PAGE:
Sugar Bowl employees enjoy some sweet benefits, including financial rewards for reading pre-approved business books like "The World is Flat" by Thomas L. Friedman, and funding for college courses. Ly’s attention to their needs as well as those of his community helped earn him the Bay Area’s Most Admired CEO award, presented by the San Francisco Business Times in November 2007.
#2 Cut the lifeboats.
Chris Larsen (B.A., ’84) co-founded and served as CEO of E-LOAN until he sold it for $300 million in 2005. But it took three business failures before he successfully launched the online lending company— hard-learned lessons that he says were ultimately appealing to Silicon Valley investors. He admits he also had the good fortune of attracting an Internet incubator project called CommerceNet back when they were showing off "this new Web site called Yahoo! and it was really, really slow," he says.
Having fought hard for consumer access to credit scores and greater transparency in lending, Larsen says the Internet has become "the great equalizer" as a source for improved access to information. "Information is power and that’s good for consumers," he says. As an entrepreneur, Larsen revels in the freedom of coming up with new products and watching them grow. Now he is taking his longtime consumer-friendly pursuit of greater financial transparency to the next level. Larsen is the co-founder and CEO of Prosper, an online marketplace where complete strangers can loan money to one another.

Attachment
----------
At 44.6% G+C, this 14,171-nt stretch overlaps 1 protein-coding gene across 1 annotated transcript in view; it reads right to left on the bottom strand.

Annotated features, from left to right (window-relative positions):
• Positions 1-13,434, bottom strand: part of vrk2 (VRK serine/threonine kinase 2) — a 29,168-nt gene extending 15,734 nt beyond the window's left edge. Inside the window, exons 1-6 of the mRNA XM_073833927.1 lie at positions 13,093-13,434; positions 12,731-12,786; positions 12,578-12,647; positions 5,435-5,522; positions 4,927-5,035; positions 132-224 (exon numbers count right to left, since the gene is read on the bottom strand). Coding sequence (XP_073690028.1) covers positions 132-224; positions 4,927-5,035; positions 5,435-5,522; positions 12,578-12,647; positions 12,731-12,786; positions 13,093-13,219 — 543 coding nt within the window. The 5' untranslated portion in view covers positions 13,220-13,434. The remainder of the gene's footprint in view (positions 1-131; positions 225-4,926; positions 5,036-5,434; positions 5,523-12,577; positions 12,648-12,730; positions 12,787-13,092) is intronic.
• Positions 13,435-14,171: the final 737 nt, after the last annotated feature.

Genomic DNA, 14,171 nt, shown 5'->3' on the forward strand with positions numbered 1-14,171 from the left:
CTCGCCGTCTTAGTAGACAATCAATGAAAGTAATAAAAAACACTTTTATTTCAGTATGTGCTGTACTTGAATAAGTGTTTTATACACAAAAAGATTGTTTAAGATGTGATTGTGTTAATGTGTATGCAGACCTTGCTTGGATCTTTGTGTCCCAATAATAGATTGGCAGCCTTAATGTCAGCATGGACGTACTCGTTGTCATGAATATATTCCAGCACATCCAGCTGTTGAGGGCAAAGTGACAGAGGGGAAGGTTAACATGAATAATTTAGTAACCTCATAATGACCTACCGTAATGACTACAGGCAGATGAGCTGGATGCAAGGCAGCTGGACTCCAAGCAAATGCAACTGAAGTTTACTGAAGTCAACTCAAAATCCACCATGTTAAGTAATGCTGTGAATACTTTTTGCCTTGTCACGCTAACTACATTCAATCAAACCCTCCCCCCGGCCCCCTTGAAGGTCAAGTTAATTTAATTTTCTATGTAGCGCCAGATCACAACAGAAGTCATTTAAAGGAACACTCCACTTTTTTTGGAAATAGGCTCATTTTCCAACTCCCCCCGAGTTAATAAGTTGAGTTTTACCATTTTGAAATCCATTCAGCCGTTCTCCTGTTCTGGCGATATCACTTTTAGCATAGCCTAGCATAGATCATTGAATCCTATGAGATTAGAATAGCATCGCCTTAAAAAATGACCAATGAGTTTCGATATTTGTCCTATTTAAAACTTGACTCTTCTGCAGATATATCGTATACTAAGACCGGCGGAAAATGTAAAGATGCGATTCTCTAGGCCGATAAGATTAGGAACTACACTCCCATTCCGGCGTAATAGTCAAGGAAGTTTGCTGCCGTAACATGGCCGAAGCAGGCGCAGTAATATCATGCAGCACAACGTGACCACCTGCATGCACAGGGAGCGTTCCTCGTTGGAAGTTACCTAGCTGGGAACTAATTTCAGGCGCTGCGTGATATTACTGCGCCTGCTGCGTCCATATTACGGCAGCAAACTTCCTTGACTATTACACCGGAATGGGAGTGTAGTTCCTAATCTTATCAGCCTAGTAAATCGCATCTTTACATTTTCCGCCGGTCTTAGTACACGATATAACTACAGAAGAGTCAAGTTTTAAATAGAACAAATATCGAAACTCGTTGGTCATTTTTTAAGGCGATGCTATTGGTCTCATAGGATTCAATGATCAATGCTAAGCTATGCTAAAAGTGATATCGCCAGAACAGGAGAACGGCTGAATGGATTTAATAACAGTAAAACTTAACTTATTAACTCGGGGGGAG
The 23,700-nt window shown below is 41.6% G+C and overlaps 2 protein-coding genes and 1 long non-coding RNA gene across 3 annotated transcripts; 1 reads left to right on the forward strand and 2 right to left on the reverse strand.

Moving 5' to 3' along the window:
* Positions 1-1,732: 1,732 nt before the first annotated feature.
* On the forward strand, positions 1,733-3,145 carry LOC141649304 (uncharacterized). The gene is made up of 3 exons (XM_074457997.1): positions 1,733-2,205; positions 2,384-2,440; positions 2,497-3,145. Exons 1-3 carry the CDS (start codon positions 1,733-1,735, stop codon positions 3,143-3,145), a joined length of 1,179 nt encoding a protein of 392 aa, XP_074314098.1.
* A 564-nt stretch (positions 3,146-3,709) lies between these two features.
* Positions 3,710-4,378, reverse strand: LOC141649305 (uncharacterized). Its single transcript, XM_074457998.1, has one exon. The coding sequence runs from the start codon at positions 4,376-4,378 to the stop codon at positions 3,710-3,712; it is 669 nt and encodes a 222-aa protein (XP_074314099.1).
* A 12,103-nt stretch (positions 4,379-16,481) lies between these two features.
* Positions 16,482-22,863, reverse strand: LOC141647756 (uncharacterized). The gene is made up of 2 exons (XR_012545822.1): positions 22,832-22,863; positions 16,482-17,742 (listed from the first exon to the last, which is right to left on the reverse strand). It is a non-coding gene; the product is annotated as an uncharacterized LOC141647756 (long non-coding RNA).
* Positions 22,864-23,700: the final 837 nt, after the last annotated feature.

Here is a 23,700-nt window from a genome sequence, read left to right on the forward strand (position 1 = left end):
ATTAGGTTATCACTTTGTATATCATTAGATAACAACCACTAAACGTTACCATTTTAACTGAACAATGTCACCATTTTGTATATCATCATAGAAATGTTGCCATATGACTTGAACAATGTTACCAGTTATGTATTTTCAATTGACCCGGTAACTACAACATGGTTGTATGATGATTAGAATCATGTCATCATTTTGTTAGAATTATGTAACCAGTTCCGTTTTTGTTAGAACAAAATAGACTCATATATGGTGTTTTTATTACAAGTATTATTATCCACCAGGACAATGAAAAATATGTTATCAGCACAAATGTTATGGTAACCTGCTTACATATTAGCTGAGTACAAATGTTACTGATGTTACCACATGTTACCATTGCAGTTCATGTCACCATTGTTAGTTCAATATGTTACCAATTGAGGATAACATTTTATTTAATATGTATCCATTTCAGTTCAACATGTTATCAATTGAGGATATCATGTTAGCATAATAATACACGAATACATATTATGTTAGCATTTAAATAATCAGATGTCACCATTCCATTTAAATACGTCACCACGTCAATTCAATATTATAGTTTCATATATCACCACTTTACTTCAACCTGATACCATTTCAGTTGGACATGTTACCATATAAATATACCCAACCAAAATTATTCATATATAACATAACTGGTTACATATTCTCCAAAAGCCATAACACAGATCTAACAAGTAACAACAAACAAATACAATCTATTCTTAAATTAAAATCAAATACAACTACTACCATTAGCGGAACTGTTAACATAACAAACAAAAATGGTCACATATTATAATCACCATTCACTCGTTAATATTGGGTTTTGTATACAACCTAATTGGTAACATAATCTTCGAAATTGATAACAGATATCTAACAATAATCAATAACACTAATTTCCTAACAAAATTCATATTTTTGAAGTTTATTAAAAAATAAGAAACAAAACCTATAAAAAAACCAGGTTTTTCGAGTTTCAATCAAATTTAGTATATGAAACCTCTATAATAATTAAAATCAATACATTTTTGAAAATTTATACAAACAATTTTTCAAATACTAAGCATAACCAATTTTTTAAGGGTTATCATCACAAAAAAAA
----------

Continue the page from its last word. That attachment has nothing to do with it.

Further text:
Larsen says it took a serious evolution in technology for Prosper to become possible. It does not merely use the Internet as an information source, but allows consumers to be the bank too. For Prosper to function, Larsen needed the ready availability of credit scores—something he fought for while at E-LOAN—plus the evolution of electronic payments through PayPal and the rise of online social networking.